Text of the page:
And so dear Harrier another summer of warm sunshine with occasional showers begins to wane as the shortening evenings draw their shadowy tentacles across the early evening sky, indicating the stark message that autumn and the cross-country season beckon…..
Speaking of summer gone the very popular Friday summer pub runs have been very well attended with a record turn out at ‘The Local’ organised by Jenny and Neil. However, the food bill placed a large hole in club funds and the pub owner has retired to Barbados for the autumn. Thanks then also to Iain (Hop Pocket), Bob (The Elephant) and Joe (Queens Head and Rose and Crow), Jo (Cat & Custard) and Francis (The Rose) for excellent runs and Friday evening company. It was also good to see non-club members joining the throng and adding to the good cheer and club conviviality.
July saw the running of our own Mt Ephraim 10K race now billed as a ‘tour of the delightful Kent countryside’ to tactfully describe the rather hilly contours! It was generally acknowledged from the field that it was once again a well organised and very enjoyable event. Inside the newsletter Bob writes about the ‘French connection’ that is now a race feature and Tim, as Race Director, gives his view of proceedings at the sharp end.
The recent summer period also saw the annual August Le Touquet trip organised, once again, by Roy. This year’s trip was of special significance as it celebrated Roy’s 20th consecutive run at Le Touquet and the occasion is duly marked in the newsletter.
As autumn draws nearer the club AGM will be held at **7.00pm on Thursday 10th November** at the village hall, Blean. There will not be the customary Thursday training that evening as it is expected that as many members as possible will come along to the AGM to hear and discuss club affairs (‘it’s not what your country can do for you’ etc). High on the agenda is to seek members views on a development plan covering future years. Suggestions for the plan include encouraging more members to become accredited as road running coach, seeking nominations as Race Director and looking at ways of usefully investing the clubs funds into further member benefits. Please make a note of the date and come along to contribute to important proposals to make your membership even more fulfilling.
Although we all spend a lot of time running it would be interesting to note the amount of time that we are injured and unable to run. From Ed’s experience of being injured (i.e. most of the time) it is easy to slip into seeing everything associated with an injury as glum and a real downer. Of course no one likes being injured but there can be a positive mindset that will maintain motivation whilst the muscles, tendons or whatever heal. Read inside for the tips on ‘Injury, what injury’ to aid recovery – and all with a smile.
Talking about injuries one of the most common parts of the body to react to training is the humble knee as it is calculated that every step we take whilst running is equivalent to the weight of 14 elephants. Well, if not exactly true (it may only be 12 elephants!) the point is that the knees take a massive force and largely without complaint. The humble knee is rather a clever piece of body kit as it is basically a hinge joint, allowing backwards and forwards motion, but it is also able to rotate slightly in on itself. The bending and straightening of the knee is controlled by the hamstring and quadriceps muscles at the back and front of the thigh bone respectively, and their size and position affects the angles the legs move at, and particularly the way that the patella (kneecap) moves. Our anatomy and the patterns of muscle use also determine the injuries that we might get. In celebration of the humble knee information on what can go wrong and how to strengthen the knee’s working parts is highlighted inside.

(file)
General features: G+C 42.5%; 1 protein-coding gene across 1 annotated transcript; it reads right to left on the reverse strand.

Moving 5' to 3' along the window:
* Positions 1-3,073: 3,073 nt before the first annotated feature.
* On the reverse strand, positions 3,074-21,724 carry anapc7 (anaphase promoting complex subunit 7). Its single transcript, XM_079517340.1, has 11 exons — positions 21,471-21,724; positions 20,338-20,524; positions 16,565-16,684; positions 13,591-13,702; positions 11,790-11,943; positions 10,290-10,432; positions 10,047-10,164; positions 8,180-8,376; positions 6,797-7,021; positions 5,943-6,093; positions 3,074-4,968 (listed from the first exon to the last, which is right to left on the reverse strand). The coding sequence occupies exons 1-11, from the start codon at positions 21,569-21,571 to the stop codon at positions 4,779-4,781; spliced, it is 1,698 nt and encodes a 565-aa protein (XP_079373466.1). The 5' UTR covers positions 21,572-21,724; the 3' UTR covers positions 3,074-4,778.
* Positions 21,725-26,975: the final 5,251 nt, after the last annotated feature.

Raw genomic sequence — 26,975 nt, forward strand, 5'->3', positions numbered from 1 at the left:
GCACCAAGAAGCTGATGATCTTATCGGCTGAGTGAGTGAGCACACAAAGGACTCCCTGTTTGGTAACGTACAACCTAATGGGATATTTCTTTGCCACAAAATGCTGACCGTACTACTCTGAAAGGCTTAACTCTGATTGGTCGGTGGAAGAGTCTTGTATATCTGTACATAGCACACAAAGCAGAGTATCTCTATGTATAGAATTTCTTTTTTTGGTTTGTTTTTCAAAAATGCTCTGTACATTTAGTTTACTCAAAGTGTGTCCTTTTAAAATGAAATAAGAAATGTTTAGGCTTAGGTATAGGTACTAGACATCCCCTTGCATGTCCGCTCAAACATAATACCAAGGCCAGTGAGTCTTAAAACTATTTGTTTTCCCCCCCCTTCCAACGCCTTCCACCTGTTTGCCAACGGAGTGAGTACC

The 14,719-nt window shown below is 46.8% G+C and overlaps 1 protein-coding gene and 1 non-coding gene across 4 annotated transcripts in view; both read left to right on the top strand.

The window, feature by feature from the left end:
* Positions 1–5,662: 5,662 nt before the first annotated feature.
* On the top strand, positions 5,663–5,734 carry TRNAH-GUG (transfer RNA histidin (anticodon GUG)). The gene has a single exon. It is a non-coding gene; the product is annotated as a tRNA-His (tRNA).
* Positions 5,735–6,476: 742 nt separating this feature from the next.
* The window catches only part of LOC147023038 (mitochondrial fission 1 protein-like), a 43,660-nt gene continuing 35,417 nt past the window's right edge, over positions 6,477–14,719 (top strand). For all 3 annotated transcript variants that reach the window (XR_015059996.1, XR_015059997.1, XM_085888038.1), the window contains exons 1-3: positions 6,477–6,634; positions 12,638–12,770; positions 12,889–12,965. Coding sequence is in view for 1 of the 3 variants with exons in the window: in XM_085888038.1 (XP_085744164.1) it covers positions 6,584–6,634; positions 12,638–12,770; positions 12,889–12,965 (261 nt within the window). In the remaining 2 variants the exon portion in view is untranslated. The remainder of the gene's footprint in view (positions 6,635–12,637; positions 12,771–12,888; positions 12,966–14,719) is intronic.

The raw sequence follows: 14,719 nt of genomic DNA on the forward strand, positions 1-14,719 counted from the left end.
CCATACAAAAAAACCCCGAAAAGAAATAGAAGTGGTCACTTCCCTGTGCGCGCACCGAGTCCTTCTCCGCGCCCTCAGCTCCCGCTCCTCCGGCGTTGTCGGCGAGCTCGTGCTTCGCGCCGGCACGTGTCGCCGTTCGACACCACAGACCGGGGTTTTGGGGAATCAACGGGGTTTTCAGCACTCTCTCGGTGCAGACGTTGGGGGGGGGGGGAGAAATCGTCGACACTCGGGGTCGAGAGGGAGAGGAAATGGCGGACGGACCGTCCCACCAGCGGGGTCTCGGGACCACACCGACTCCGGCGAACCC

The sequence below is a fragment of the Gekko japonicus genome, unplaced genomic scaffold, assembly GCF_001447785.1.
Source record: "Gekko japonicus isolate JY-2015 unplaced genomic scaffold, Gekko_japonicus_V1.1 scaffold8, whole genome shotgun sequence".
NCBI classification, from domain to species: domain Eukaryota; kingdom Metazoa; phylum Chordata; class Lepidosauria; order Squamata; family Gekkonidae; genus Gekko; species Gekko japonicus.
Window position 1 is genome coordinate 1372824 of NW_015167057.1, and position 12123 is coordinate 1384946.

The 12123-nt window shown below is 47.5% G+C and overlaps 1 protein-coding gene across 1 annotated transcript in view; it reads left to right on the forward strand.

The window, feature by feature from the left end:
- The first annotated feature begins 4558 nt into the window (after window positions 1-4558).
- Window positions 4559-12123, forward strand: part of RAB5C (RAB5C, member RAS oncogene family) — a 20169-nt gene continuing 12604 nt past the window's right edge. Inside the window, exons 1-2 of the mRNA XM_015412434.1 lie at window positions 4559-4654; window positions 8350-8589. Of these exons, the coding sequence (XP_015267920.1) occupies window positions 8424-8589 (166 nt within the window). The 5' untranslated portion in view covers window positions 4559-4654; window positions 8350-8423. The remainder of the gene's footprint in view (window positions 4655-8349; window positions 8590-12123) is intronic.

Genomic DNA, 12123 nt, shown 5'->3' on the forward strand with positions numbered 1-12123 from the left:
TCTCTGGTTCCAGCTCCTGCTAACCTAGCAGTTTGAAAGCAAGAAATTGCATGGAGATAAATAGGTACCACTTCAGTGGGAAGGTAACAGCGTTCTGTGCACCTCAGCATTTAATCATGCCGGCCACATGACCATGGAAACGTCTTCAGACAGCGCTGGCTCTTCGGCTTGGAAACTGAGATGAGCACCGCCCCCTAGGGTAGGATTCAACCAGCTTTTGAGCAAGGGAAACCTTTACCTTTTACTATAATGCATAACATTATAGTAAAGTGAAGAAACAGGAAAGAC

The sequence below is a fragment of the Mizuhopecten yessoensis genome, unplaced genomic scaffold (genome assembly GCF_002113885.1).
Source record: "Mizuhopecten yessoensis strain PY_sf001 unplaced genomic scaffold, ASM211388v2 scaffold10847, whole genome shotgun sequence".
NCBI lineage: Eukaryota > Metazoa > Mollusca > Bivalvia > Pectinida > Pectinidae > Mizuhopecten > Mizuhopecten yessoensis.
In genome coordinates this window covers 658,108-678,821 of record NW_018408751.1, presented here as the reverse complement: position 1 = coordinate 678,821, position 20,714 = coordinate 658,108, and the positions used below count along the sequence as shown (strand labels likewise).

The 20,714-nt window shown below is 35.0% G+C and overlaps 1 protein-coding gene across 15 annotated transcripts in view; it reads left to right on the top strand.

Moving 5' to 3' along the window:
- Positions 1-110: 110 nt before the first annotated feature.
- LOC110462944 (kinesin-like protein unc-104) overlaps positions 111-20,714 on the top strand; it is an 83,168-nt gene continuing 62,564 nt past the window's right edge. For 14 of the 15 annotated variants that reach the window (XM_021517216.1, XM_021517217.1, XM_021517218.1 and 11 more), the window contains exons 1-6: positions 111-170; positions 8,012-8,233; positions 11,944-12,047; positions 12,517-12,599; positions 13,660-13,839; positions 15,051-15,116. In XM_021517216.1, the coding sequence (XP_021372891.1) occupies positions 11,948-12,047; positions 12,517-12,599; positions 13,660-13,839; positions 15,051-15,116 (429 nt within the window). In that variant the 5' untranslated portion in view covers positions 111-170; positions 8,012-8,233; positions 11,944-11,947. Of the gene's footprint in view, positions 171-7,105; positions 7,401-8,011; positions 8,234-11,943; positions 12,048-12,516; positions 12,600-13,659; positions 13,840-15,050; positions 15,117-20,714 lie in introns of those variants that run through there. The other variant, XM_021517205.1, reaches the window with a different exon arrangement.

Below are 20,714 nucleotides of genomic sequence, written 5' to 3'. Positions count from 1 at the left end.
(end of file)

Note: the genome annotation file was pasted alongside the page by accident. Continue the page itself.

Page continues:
As ever it is recommended that professional advice be sought in the early stages of any kind of injury.
Other mouth watering articles in this issue include information about registering your race results (previously circulated by e-mail but well worth another airing) and a spotlight feature on Phil Wyard who is making a great impression with a series of recent PB’s. Tim still has time to run (outside of his Race Director duties) and reviews his run in the Fairlands Valley Marathon whilst Francis gives his special version of running the Heptonstall Fell race.
Of all the recent club achievements John Hartley’s bike ride from Lands End to John O’Groats stands at the summit. But John is in danger of surpassing that achievement with his (and for the most past with Steve) almost completed walk from Dover to Cape Wrath. Read about this epic journey, the stages, the ecstasy and agony, and how John and Steve laid their plans. Well done both.
And finally, last but very much not least, following his announcement last year that 2011 would be his final year in office Marco reflects on his six years as Chairman. The Club has been very fortunate in having a stream of extremely capable Chairmen and Marco with his panache, outstanding good sense, expression of club values and commitment on all fronts has very definitely been no exception. There will be many other opportunities to express thanks to Marco (and to Heather) but let the Newsletter be the first to say THANK YOU for a job superbly completed and for leaving the baton ready for the next incumbent – Ed
Download the full Harrier Autumn Newsletter now!